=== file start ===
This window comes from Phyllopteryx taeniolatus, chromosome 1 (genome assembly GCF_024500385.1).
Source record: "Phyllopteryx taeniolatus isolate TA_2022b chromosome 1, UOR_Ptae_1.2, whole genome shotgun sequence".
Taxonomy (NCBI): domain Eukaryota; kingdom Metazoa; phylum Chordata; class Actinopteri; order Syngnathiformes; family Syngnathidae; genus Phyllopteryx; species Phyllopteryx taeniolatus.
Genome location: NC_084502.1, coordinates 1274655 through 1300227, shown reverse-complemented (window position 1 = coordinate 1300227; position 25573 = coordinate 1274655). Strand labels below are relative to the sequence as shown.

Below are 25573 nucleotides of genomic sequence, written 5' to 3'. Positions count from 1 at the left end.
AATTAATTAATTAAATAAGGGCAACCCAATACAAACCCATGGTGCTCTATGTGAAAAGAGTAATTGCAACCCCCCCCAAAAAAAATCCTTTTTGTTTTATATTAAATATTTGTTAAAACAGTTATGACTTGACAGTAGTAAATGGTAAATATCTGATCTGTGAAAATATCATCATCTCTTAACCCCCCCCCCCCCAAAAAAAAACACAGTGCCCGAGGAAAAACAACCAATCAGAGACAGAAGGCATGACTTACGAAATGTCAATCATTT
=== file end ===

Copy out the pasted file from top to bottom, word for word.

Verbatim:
This window comes from Phyllopteryx taeniolatus, chromosome 1 (genome assembly GCF_024500385.1).
Source record: "Phyllopteryx taeniolatus isolate TA_2022b chromosome 1, UOR_Ptae_1.2, whole genome shotgun sequence".
Taxonomy (NCBI): domain Eukaryota; kingdom Metazoa; phylum Chordata; class Actinopteri; order Syngnathiformes; family Syngnathidae; genus Phyllopteryx; species Phyllopteryx taeniolatus.
Genome location: NC_084502.1, coordinates 1274655 through 1300227, shown reverse-complemented (window position 1 = coordinate 1300227; position 25573 = coordinate 1274655). Strand labels below are relative to the sequence as shown.

Below are 25573 nucleotides of genomic sequence, written 5' to 3'. Positions count from 1 at the left end.
AATTAATTAATTAAATAAGGGCAACCCAATACAAACCCATGGTGCTCTATGTGAAAAGAGTAATTGCAACCCCCCCCAAAAAAAATCCTTTTTGTTTTATATTAAATATTTGTTAAAACAGTTATGACTTGACAGTAGTAAATGGTAAATATCTGATCTGTGAAAATATCATCATCTCTTAACCCCCCCCCCCCCAAAAAAAAACACAGTGCCCGAGGAAAAACAACCAATCAGAGACAGAAGGCATGACTTACGAAATGTCAATCATTT